If you choose a Rome tour accompanied by a proficient, passionate guide, you will discover all sorts of interesting facts that others may never learn. In order to really travel rather than merely ‘complete through’ a destination, discovering the genuine spirit of a accepted place is a essential part of the experience. One way to do this is to seek out a few of the lesser-known nuggets of history and culture and not simply rely on the rote narratives that are inevitably rolled out. When in Rome, yes, you guessed it, you should do as the Romans do indeed! Which is look under the surface of the well-known iconic landmarks to find out some of the more engaging facts of their history.

How do you do that? We think the simplest way is to join a Rome tour. You’ll walk through the historic streets of the city with a knowledgeable and passionate guide, who’ll inspire you with the stories behind some of the world’s biggest monuments. Listed below are just a few examples of some of the quirky facts you could discover on the Rome tour. There would barely be a person who has come to the Eternal City in its background and not visited the Pantheon.

As the world’s largest unreinforced concrete dome, its indomitable creator, Hadrian (Rome’s ‘Good Emperor’), has garnered admiration and awe for his astounding architectural accomplishment. While its elegance and beauty are clear, in mathematical terms it is more significant even. The design is a precise incarnation of the rules of Classical architecture, to be able to increase the aesthetics of its scale and offer it with the perfect balanced proportions.

Thought you’d noticed it all about Michelangelo’s magnificent frescos that adorn the ceilings of the Sistine Chapel? Well, perhaps. But did you know that they nearly weren’t the work of Michelangelo in any way? When he was contacted to focus on the frescos of the chapel he was engaged in a very different project (a marble tomb for Pope Julius II), to which he was devoted entirely.

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He was also far more accomplished as a sculptor (and considered himself thus) and was very reluctant to take on the commission to color frescos, which he had no experience. In the long run he grudgingly commenced work (also commissioned by Pope Julius II) and spent the next four years creating what’s now considered one of the greatest masterpieces of the High Renaissance. Since their construction in the first 1700s, the Scalina Spagna have been the most infamous ‘luogo d’incontro’ (meeting place) in Rome – playing web host to countless gatherings and trysts within the centuries. Nonetheless it didn’t just happen unintentionally.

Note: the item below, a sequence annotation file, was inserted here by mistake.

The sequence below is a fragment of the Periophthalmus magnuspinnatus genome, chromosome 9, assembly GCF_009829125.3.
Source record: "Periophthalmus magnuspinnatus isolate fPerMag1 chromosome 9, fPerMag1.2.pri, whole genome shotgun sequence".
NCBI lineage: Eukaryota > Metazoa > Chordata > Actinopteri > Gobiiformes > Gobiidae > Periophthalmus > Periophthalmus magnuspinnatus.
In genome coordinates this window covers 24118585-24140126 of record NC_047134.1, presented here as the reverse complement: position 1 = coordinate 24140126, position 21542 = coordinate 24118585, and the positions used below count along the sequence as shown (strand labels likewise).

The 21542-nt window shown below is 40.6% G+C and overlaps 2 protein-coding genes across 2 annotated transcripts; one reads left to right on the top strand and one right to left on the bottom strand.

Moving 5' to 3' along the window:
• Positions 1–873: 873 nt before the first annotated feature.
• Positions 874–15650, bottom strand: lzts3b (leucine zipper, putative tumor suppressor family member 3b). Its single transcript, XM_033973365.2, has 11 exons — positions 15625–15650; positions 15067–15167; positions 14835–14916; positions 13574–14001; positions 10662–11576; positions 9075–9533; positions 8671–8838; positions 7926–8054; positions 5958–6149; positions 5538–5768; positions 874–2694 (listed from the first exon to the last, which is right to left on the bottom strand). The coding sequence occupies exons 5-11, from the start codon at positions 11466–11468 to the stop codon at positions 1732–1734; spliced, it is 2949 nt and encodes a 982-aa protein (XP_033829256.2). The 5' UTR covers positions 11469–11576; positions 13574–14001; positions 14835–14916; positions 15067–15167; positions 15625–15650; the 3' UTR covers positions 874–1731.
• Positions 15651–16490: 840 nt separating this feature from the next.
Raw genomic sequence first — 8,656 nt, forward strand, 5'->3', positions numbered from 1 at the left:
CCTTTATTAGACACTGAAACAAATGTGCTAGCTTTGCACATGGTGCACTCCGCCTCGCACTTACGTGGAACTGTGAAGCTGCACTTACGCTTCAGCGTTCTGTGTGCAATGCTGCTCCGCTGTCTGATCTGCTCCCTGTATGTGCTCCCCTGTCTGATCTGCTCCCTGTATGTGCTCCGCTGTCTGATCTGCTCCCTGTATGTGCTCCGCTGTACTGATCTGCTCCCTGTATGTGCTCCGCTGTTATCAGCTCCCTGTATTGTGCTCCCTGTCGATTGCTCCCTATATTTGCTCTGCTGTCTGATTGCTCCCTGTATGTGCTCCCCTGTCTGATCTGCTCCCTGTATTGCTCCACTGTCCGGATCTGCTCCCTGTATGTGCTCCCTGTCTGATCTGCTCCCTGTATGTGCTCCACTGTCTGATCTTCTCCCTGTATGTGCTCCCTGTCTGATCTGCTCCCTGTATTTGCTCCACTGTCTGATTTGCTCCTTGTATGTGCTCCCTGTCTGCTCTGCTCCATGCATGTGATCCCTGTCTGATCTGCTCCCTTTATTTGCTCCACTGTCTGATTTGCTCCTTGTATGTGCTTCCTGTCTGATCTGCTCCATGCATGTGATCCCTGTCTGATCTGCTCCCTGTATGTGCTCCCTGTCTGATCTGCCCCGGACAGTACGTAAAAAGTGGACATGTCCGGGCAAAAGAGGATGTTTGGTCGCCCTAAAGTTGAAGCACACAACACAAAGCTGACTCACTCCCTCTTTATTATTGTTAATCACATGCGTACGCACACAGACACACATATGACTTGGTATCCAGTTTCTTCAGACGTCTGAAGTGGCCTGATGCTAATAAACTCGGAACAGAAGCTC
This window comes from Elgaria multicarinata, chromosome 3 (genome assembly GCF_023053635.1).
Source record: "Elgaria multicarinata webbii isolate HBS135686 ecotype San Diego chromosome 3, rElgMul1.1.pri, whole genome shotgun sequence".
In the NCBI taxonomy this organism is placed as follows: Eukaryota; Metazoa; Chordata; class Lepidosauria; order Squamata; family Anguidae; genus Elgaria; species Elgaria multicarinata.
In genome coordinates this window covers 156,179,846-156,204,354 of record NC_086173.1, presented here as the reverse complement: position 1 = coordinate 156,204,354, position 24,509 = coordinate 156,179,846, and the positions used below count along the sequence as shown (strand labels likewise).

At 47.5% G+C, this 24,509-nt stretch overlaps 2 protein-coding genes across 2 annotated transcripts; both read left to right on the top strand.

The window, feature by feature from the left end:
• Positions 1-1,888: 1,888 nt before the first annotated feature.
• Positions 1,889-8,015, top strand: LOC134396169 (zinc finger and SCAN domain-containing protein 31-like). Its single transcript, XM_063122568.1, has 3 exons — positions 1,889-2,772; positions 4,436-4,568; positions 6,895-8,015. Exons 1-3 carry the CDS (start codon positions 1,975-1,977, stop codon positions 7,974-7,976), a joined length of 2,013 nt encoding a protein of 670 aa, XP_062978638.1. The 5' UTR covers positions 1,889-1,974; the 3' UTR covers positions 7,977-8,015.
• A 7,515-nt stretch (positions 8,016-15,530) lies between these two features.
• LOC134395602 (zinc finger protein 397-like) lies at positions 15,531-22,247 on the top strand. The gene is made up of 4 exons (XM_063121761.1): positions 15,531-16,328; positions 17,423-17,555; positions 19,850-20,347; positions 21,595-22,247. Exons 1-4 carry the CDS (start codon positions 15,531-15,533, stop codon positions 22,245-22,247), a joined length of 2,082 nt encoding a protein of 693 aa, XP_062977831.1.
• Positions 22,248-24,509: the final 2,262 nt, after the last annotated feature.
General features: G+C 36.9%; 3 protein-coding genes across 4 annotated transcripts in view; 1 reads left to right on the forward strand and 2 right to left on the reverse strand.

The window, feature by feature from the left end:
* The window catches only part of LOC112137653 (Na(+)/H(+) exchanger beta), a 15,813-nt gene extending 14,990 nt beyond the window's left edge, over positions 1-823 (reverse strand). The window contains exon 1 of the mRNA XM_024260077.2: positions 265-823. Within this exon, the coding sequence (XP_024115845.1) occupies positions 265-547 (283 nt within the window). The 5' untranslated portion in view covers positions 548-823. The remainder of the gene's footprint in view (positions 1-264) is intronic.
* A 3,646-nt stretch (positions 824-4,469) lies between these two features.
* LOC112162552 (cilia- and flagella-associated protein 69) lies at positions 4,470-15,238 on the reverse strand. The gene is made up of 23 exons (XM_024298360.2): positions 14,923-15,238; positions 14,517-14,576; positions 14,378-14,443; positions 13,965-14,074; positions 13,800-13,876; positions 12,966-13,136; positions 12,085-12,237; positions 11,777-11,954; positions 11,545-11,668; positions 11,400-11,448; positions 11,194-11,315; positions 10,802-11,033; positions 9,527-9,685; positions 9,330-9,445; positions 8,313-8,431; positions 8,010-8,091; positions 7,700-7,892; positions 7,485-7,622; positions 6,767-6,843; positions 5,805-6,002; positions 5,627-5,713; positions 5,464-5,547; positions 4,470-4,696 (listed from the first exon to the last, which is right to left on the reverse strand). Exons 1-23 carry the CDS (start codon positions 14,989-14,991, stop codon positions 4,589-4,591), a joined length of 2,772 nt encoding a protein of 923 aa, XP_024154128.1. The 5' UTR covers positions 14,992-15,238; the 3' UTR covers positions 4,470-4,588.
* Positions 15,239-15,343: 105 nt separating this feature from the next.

The tradition is due to their popularity with writers and artists, who had been influenced by their architectural beauty and lovely aspect. In turn, the beautiful women of the populous city came in the hopes of being chosen as models or muses. The presence of most those lovely young ladies then began to attract travellers and rich local men looking for a prize, and in a short time the steps became a location for everyone to meet. The Best View of the populous city is Clear! Think it’s great or hate it, the first 20th-century monument to Vittorio Emanuele II (the first king of the unified Italy) can be an irrefutable and immoveable part of the town skyline.

Many local people are averse to its shiny, white marble exterior and believe it’s far too big and ostentatious. However, not hidden away at the rear quite, its latest addition offers the best views over the Forum and the rest of the town you might get from anywhere. So often it is the small tidbits of local knowledge and lesser-known facts behind a famous historical site or monument that embed themselves in the hearts and thoughts of travellers. This is more obvious than on the Rome tour never.